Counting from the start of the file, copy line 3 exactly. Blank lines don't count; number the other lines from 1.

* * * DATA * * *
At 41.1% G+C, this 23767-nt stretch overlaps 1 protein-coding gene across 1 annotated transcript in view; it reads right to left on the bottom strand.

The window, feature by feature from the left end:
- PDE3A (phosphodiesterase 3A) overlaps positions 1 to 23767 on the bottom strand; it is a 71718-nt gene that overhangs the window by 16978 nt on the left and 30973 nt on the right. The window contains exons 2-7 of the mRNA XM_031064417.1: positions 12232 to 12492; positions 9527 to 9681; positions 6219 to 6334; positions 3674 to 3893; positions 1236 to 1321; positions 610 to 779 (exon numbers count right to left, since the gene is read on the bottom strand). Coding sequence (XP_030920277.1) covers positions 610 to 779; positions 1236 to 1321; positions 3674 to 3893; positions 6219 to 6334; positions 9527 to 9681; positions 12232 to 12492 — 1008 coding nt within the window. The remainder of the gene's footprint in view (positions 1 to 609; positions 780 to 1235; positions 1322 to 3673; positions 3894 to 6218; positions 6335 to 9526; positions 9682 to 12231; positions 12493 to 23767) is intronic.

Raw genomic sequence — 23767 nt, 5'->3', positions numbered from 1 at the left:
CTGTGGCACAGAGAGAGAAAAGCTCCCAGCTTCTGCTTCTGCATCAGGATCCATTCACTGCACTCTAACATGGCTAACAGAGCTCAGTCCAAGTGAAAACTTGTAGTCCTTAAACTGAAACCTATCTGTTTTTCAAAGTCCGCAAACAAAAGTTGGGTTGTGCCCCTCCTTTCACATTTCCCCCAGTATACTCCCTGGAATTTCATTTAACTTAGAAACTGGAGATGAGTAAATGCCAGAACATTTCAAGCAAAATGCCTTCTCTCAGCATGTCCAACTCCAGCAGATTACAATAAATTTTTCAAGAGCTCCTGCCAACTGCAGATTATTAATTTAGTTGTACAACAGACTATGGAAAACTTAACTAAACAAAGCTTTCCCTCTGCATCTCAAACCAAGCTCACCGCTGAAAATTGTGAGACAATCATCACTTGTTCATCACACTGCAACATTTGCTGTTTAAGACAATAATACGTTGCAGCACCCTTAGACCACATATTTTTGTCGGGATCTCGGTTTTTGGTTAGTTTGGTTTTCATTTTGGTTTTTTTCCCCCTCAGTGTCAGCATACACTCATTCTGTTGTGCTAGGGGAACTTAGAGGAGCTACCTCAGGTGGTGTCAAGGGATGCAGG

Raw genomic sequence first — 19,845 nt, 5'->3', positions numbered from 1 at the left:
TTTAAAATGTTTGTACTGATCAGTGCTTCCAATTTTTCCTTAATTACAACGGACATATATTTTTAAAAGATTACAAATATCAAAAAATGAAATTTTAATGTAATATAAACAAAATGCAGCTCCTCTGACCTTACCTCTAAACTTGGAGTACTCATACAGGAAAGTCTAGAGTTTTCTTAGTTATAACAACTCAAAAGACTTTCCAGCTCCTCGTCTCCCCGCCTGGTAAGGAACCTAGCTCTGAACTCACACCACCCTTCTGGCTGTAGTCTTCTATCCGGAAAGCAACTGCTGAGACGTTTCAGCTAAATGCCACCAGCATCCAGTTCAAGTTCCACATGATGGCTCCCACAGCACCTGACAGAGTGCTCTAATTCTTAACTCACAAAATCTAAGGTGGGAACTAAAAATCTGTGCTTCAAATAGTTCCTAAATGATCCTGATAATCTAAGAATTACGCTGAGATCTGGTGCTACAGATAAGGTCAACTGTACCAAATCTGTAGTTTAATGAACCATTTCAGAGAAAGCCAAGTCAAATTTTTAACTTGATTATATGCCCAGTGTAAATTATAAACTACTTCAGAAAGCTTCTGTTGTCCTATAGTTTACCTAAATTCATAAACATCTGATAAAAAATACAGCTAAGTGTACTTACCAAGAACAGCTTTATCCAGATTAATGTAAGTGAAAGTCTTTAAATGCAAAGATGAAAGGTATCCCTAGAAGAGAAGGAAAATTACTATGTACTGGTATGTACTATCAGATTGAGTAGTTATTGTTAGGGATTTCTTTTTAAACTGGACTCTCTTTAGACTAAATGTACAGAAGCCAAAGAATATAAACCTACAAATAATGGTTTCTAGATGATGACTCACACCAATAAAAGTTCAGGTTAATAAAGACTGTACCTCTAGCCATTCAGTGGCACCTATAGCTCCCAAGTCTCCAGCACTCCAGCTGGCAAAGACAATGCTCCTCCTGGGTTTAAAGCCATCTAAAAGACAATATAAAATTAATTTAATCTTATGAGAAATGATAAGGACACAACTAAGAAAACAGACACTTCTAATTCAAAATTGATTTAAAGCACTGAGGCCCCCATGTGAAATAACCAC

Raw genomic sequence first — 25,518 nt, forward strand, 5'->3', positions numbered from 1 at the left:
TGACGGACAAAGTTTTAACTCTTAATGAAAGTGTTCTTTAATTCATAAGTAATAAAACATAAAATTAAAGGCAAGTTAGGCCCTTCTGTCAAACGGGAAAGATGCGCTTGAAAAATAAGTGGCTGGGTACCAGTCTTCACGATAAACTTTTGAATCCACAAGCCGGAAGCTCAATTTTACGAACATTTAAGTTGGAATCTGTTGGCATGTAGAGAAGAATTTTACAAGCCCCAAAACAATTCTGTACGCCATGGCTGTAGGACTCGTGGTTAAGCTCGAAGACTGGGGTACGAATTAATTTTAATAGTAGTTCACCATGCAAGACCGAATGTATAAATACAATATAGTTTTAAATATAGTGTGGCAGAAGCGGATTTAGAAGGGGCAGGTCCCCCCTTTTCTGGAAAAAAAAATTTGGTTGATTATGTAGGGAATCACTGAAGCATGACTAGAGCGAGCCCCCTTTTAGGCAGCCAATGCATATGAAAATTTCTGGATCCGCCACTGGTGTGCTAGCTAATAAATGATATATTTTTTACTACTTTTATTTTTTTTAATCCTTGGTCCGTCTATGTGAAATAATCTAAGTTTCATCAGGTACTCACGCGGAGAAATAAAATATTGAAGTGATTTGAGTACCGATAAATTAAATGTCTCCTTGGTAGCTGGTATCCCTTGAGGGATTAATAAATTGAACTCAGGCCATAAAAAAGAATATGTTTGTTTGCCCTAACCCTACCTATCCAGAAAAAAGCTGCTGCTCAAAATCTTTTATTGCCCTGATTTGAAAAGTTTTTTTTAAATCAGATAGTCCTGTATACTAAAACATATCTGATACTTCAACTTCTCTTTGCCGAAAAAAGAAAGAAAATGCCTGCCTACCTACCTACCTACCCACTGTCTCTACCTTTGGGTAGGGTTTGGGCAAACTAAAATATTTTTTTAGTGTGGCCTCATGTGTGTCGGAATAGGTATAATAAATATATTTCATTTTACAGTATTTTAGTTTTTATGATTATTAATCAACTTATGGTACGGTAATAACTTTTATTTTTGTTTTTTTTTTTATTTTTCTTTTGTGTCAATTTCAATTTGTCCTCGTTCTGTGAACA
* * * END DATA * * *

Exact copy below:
- PDE3A (phosphodiesterase 3A) overlaps positions 1 to 23767 on the bottom strand; it is a 71718-nt gene that overhangs the window by 16978 nt on the left and 30973 nt on the right. The window contains exons 2-7 of the mRNA XM_031064417.1: positions 12232 to 12492; positions 9527 to 9681; positions 6219 to 6334; positions 3674 to 3893; positions 1236 to 1321; positions 610 to 779 (exon numbers count right to left, since the gene is read on the bottom strand). Coding sequence (XP_030920277.1) covers positions 610 to 779; positions 1236 to 1321; positions 3674 to 3893; positions 6219 to 6334; positions 9527 to 9681; positions 12232 to 12492 — 1008 coding nt within the window. The remainder of the gene's footprint in view (positions 1 to 609; positions 780 to 1235; positions 1322 to 3673; positions 3894 to 6218; positions 6335 to 9526; positions 9682 to 12231; positions 12493 to 23767) is intronic.